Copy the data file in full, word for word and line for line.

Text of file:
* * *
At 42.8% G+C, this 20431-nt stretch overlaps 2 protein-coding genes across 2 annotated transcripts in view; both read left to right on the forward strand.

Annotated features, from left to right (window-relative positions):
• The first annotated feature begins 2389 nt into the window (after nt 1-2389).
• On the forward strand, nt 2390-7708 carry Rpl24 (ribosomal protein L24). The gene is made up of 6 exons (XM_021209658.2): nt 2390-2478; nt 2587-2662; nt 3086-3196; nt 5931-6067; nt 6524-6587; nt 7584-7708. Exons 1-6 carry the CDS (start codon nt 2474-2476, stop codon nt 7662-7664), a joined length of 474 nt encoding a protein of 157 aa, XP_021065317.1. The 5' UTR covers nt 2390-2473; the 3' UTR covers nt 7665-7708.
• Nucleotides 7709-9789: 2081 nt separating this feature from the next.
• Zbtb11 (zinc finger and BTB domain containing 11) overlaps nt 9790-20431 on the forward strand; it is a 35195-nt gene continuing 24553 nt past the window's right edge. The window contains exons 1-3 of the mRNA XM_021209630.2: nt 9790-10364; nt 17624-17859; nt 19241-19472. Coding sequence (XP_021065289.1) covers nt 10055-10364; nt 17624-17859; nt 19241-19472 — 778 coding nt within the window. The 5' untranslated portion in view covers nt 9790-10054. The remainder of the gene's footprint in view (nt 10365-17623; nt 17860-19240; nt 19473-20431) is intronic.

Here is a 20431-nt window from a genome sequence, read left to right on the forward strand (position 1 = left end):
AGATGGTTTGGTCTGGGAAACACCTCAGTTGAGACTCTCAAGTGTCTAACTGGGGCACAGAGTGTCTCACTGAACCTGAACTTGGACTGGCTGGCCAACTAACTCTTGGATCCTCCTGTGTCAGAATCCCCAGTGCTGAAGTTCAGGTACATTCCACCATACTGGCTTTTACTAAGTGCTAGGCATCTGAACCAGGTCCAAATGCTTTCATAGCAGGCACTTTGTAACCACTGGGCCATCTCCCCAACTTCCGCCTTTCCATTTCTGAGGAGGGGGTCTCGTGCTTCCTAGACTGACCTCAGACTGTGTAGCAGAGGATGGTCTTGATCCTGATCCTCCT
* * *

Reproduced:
At 42.8% G+C, this 20431-nt stretch overlaps 2 protein-coding genes across 2 annotated transcripts in view; both read left to right on the forward strand.

Annotated features, from left to right (window-relative positions):
• The first annotated feature begins 2389 nt into the window (after nt 1-2389).
• On the forward strand, nt 2390-7708 carry Rpl24 (ribosomal protein L24). The gene is made up of 6 exons (XM_021209658.2): nt 2390-2478; nt 2587-2662; nt 3086-3196; nt 5931-6067; nt 6524-6587; nt 7584-7708. Exons 1-6 carry the CDS (start codon nt 2474-2476, stop codon nt 7662-7664), a joined length of 474 nt encoding a protein of 157 aa, XP_021065317.1. The 5' UTR covers nt 2390-2473; the 3' UTR covers nt 7665-7708.
• Nucleotides 7709-9789: 2081 nt separating this feature from the next.
• Zbtb11 (zinc finger and BTB domain containing 11) overlaps nt 9790-20431 on the forward strand; it is a 35195-nt gene continuing 24553 nt past the window's right edge. The window contains exons 1-3 of the mRNA XM_021209630.2: nt 9790-10364; nt 17624-17859; nt 19241-19472. Coding sequence (XP_021065289.1) covers nt 10055-10364; nt 17624-17859; nt 19241-19472 — 778 coding nt within the window. The 5' untranslated portion in view covers nt 9790-10054. The remainder of the gene's footprint in view (nt 10365-17623; nt 17860-19240; nt 19473-20431) is intronic.

Here is a 20431-nt window from a genome sequence, read left to right on the forward strand (position 1 = left end):
AGATGGTTTGGTCTGGGAAACACCTCAGTTGAGACTCTCAAGTGTCTAACTGGGGCACAGAGTGTCTCACTGAACCTGAACTTGGACTGGCTGGCCAACTAACTCTTGGATCCTCCTGTGTCAGAATCCCCAGTGCTGAAGTTCAGGTACATTCCACCATACTGGCTTTTACTAAGTGCTAGGCATCTGAACCAGGTCCAAATGCTTTCATAGCAGGCACTTTGTAACCACTGGGCCATCTCCCCAACTTCCGCCTTTCCATTTCTGAGGAGGGGGTCTCGTGCTTCCTAGACTGACCTCAGACTGTGTAGCAGAGGATGGTCTTGATCCTGATCCTCCT